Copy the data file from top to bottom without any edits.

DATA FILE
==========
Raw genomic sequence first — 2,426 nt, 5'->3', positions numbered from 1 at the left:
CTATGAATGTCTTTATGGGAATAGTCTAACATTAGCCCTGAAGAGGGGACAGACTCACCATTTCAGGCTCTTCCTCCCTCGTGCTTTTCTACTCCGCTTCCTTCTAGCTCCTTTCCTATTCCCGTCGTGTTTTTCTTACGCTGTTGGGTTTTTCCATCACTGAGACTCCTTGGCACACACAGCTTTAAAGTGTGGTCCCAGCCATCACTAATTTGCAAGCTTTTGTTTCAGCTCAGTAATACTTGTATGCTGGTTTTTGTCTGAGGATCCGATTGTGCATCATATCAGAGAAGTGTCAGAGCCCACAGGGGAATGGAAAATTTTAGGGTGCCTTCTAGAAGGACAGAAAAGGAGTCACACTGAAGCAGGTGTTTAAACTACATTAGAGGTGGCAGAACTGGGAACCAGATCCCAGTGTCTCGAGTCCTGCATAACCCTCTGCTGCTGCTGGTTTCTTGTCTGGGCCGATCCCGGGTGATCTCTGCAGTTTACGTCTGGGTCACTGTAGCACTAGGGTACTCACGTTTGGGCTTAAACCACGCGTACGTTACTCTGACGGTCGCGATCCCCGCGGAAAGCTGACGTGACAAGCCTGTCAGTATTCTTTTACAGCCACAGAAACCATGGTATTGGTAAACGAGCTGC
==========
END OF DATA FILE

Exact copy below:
Raw genomic sequence first — 2,426 nt, 5'->3', positions numbered from 1 at the left:
CTATGAATGTCTTTATGGGAATAGTCTAACATTAGCCCTGAAGAGGGGACAGACTCACCATTTCAGGCTCTTCCTCCCTCGTGCTTTTCTACTCCGCTTCCTTCTAGCTCCTTTCCTATTCCCGTCGTGTTTTTCTTACGCTGTTGGGTTTTTCCATCACTGAGACTCCTTGGCACACACAGCTTTAAAGTGTGGTCCCAGCCATCACTAATTTGCAAGCTTTTGTTTCAGCTCAGTAATACTTGTATGCTGGTTTTTGTCTGAGGATCCGATTGTGCATCATATCAGAGAAGTGTCAGAGCCCACAGGGGAATGGAAAATTTTAGGGTGCCTTCTAGAAGGACAGAAAAGGAGTCACACTGAAGCAGGTGTTTAAACTACATTAGAGGTGGCAGAACTGGGAACCAGATCCCAGTGTCTCGAGTCCTGCATAACCCTCTGCTGCTGCTGGTTTCTTGTCTGGGCCGATCCCGGGTGATCTCTGCAGTTTACGTCTGGGTCACTGTAGCACTAGGGTACTCACGTTTGGGCTTAAACCACGCGTACGTTACTCTGACGGTCGCGATCCCCGCGGAAAGCTGACGTGACAAGCCTGTCAGTATTCTTTTACAGCCACAGAAACCATGGTATTGGTAAACGAGCTGC